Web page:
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Ann Thorac Surg. 1997 May;63(5):1374-81; discussion 1381-2.

Effects of diltiazem versus digoxin on dysrhythmias and cardiac function after pneumonectomy.

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Department of Anesthesiology, Memorial Sloan-Kettering Cancer Center, New York, New York 10021, USA.



This prospective study was designed to determine whether diltiazem is superior to digoxin for the prophylaxis of supraventricular dysrhythmias (SVD) after pneumonectomy or extrapleural pneumonectomy (EPP) and to assess the influence of these drugs on perioperative cardiac function.


Seventy consecutive patients without previous SVD were randomly allocated immediately after pneumonectomy or EPP to receive diltiazem (n = 35) or digoxin (n = 35). Diltiazem-treated patients received a slow intravenous loading dose of 20 mg, followed by 10 mg intravenously every 4 hours for 24 to 36 hours, then 180 to 240 mg orally daily for 1 month. Digoxin-treated patients received a 1-mg intravenous loading in the first 24 to 36 hours, then 0.125 to 0.25 mg orally daily for 1 month. A concurrent prospective cohort of 40 patients without previous SVD, who did not participate in the study and underwent pneumonectomy or EPP without prophylaxis, served as a comparison group for SVD occurrence. Serial Doppler echocardiograms were performed to assess cardiac function and all patients were continuously monitored with Holter recorders for 3 days. Data were analyzed by intent-to-treat.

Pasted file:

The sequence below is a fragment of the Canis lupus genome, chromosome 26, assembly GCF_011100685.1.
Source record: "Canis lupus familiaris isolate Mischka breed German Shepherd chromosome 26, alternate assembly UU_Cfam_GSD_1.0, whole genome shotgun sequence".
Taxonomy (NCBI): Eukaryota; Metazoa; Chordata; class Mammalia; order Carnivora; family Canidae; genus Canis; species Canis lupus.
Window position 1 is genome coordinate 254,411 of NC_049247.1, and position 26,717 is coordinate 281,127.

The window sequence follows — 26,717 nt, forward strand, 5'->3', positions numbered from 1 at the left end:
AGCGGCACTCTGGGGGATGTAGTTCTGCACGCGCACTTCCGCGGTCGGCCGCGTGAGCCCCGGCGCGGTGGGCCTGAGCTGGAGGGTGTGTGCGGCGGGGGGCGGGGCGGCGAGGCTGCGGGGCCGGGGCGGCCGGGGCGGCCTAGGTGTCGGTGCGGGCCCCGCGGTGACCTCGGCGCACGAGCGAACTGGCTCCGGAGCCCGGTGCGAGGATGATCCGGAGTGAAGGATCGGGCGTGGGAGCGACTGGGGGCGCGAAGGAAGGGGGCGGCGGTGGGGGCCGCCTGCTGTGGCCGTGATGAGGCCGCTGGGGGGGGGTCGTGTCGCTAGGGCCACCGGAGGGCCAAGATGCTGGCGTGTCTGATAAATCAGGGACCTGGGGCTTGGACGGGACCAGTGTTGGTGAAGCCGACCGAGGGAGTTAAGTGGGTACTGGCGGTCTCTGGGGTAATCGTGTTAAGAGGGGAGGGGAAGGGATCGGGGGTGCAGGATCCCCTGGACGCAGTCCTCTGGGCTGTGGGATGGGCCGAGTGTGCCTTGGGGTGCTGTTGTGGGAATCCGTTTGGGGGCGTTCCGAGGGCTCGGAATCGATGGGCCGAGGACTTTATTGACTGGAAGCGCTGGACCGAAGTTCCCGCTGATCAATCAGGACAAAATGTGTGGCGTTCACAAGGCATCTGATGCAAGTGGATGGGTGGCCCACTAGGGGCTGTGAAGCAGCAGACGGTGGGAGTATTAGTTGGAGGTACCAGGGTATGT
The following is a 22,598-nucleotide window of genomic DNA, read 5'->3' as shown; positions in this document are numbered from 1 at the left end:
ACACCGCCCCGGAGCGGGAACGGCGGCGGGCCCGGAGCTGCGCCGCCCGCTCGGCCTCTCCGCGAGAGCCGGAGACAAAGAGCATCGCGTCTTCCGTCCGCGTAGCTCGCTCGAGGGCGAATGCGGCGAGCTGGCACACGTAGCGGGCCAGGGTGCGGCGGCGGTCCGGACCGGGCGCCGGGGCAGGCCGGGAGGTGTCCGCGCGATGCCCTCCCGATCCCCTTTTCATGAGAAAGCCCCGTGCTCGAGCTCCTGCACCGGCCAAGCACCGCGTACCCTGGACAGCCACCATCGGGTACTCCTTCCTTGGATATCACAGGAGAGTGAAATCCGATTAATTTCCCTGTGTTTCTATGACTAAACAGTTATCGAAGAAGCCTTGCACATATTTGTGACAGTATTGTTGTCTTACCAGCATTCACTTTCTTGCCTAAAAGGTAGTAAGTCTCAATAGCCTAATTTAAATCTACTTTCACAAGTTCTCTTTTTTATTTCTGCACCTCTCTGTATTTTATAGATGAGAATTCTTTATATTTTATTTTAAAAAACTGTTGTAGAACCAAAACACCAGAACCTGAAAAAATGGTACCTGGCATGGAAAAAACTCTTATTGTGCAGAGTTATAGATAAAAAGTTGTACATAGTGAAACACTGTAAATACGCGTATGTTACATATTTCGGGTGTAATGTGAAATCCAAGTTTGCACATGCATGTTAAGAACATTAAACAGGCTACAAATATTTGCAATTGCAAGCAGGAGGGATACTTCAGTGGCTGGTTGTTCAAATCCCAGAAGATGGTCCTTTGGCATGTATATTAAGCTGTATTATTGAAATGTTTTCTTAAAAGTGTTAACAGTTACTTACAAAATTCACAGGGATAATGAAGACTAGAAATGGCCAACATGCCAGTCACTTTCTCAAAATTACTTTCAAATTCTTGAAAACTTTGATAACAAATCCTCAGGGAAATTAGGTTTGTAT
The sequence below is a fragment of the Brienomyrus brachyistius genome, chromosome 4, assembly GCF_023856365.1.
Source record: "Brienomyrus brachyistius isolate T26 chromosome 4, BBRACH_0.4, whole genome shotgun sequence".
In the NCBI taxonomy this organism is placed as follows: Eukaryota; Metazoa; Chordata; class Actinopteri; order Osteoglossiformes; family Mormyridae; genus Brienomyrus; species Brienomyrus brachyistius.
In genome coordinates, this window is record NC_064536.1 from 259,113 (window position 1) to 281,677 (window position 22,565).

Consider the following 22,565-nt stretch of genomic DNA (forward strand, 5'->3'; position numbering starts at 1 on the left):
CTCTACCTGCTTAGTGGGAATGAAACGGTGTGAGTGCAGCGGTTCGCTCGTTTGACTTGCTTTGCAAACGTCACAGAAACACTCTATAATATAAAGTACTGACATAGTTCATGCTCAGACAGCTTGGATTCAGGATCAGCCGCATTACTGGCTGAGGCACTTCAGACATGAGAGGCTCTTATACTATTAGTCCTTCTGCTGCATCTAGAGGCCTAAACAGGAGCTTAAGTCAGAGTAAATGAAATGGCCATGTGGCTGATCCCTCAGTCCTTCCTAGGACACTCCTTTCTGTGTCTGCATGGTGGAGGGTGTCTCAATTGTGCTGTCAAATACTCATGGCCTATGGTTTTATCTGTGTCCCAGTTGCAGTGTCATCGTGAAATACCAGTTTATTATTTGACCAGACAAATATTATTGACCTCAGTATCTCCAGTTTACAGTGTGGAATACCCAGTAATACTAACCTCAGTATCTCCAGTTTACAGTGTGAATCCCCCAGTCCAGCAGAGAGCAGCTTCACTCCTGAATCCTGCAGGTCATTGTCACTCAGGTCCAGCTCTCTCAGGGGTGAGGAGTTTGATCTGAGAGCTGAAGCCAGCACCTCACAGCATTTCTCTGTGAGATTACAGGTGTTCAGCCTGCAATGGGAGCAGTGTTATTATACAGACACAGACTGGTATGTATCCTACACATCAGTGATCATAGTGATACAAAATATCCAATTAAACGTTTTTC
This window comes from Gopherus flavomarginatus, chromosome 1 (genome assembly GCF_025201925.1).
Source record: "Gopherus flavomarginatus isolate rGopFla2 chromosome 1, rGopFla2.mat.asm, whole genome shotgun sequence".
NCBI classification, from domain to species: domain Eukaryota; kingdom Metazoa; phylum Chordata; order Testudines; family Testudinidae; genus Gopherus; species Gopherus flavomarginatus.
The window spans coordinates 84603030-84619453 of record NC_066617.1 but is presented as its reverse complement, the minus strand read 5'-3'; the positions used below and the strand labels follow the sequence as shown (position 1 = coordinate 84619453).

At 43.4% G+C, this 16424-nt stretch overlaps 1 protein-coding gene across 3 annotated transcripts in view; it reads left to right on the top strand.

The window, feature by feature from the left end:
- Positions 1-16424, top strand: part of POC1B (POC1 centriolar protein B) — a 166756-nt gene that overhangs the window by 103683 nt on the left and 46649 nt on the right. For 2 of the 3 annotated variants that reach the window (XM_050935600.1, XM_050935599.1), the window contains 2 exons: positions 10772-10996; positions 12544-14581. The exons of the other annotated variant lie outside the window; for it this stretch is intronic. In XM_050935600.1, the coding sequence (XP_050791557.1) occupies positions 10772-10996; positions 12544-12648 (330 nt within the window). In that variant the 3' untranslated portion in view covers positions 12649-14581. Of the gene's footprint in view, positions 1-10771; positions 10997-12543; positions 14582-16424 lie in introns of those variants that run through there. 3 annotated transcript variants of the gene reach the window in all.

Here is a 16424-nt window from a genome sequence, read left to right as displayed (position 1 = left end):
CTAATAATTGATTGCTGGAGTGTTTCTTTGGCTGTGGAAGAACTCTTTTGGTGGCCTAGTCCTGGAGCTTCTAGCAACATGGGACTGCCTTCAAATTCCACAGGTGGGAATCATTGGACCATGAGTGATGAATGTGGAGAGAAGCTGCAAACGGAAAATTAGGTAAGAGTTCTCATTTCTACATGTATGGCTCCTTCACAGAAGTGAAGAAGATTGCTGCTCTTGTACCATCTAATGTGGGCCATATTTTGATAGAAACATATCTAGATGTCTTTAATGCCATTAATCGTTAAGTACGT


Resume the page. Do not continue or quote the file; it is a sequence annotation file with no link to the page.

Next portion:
In patients undergoing standard or intrapericardial pneumonectomy, diltiazem prevented the overall incidence of postoperative SVD when compared with digoxin, 0 of 21 patients versus 8 of 25 patients, respectively, p < 0.005. When EPP patients were included in the analysis, diltiazem decreased the incidence of all SVD from 11 of 35 patients (31%) to 5 of 35 patients (14%) when compared with digoxin, p = 0.09. Digoxin-treated patients had a similar incidence of all SVD (31%) as concurrent controls (11 of 40 patients [28%]). The two treated groups did not differ in right or left atrial size, left ventricular ejection fraction, or right heart pressure. When all patients were combined, those in whom SVD developed were significantly older (65 +/- 12 years versus 55 +/- 11 years, p = 0.004) and had a longer median hospital stay (9 versus 6 days, p = 0.03), when compared with those in whom SVD did not develop, respectively. The subset of patients undergoing EPP had a greater incidence of atrial fibrillation and electrocardiographic changes suggestive of postoperative pericarditis than all other pneumonectomy patients.


Diltiazem was both safe and more effective than digoxin in reducing the overall incidence of SVD after standard or intrapericardial pneumonectomy. Digoxin therapy had no effect on the incidence of postoperative SVD and is not recommended for prophylaxis of SVD. Dysrhythmias after pneumonectomy or EPP occur in older patients and are associated with a greater length of hospital stay.

[Indexed for MEDLINE]

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